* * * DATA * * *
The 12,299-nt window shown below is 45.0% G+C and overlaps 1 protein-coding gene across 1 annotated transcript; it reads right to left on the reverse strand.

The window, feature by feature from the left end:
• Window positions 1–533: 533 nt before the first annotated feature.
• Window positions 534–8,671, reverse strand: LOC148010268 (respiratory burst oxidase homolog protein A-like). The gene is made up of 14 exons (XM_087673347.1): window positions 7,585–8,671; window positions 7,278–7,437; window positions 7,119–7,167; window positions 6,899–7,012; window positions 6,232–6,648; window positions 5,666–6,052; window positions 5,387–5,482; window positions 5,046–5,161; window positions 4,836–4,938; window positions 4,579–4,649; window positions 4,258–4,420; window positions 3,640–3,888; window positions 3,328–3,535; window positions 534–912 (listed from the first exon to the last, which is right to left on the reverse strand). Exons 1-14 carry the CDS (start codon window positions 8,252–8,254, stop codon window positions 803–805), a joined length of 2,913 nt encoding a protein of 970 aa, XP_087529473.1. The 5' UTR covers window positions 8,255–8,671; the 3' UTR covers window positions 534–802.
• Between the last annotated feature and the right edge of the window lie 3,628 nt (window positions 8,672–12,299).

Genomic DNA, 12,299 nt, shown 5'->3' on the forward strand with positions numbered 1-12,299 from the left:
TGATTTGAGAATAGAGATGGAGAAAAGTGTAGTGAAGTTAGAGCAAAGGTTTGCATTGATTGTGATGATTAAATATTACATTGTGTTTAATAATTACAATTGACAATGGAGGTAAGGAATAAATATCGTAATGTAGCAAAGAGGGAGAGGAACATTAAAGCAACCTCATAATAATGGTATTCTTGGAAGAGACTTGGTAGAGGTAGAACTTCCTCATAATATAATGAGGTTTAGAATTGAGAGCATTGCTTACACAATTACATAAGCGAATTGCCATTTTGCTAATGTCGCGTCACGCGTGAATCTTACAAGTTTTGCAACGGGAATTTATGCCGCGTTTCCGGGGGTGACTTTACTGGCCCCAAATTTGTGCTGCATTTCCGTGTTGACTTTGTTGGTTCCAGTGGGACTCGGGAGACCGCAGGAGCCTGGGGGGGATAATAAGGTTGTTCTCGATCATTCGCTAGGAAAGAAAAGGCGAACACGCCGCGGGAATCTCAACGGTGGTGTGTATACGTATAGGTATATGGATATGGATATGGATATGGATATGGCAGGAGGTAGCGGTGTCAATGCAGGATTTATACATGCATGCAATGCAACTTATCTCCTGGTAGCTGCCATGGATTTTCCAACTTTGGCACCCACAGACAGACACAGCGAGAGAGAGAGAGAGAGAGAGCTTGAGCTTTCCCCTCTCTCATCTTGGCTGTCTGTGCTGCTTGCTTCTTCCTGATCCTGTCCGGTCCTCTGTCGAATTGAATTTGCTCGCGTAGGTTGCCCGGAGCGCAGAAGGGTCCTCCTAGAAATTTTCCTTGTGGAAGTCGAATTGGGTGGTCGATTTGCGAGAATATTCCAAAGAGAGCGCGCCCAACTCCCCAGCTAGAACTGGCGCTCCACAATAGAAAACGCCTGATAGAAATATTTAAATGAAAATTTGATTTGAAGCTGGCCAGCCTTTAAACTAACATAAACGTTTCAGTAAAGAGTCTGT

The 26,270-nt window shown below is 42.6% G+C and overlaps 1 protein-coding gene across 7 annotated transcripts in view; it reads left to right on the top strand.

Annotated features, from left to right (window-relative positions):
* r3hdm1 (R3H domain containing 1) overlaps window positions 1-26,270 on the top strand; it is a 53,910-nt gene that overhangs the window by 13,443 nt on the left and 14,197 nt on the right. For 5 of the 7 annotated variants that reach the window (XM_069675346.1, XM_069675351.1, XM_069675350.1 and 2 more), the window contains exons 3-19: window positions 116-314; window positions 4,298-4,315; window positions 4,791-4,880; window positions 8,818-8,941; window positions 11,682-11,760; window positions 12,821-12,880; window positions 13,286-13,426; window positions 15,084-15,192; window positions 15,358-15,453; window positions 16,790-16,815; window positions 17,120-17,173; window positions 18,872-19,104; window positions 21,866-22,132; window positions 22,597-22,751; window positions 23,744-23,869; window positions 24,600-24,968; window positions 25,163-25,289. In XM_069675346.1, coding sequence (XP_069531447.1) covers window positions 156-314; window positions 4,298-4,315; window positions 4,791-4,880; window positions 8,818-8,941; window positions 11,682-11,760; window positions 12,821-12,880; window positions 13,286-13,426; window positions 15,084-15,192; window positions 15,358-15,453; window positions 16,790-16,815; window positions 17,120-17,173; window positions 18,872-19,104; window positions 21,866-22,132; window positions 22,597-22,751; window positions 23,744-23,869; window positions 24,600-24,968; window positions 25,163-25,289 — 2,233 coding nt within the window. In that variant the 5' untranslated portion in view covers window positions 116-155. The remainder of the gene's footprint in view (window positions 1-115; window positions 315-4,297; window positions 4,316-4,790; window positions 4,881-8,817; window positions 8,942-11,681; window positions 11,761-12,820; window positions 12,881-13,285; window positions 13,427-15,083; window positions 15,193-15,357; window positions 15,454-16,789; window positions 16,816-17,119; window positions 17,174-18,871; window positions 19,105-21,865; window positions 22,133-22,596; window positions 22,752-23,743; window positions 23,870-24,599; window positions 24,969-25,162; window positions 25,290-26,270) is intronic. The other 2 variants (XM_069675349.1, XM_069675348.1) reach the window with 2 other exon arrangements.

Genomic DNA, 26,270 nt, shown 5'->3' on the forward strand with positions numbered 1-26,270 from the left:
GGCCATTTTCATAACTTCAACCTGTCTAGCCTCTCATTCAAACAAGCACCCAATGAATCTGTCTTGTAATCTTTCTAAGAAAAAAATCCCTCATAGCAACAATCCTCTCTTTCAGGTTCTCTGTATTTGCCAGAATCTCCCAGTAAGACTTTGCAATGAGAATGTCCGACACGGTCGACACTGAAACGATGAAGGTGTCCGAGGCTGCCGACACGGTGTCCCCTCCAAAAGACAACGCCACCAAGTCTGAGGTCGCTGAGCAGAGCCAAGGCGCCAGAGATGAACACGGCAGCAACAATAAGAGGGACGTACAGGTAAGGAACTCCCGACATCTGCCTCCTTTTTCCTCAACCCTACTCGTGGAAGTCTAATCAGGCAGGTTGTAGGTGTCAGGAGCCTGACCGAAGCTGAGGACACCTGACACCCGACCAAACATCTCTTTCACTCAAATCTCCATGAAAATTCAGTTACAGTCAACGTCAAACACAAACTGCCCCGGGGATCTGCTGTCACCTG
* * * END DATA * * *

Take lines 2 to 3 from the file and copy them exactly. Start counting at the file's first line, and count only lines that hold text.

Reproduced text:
The window, feature by feature from the left end:
• Window positions 1–533: 533 nt before the first annotated feature.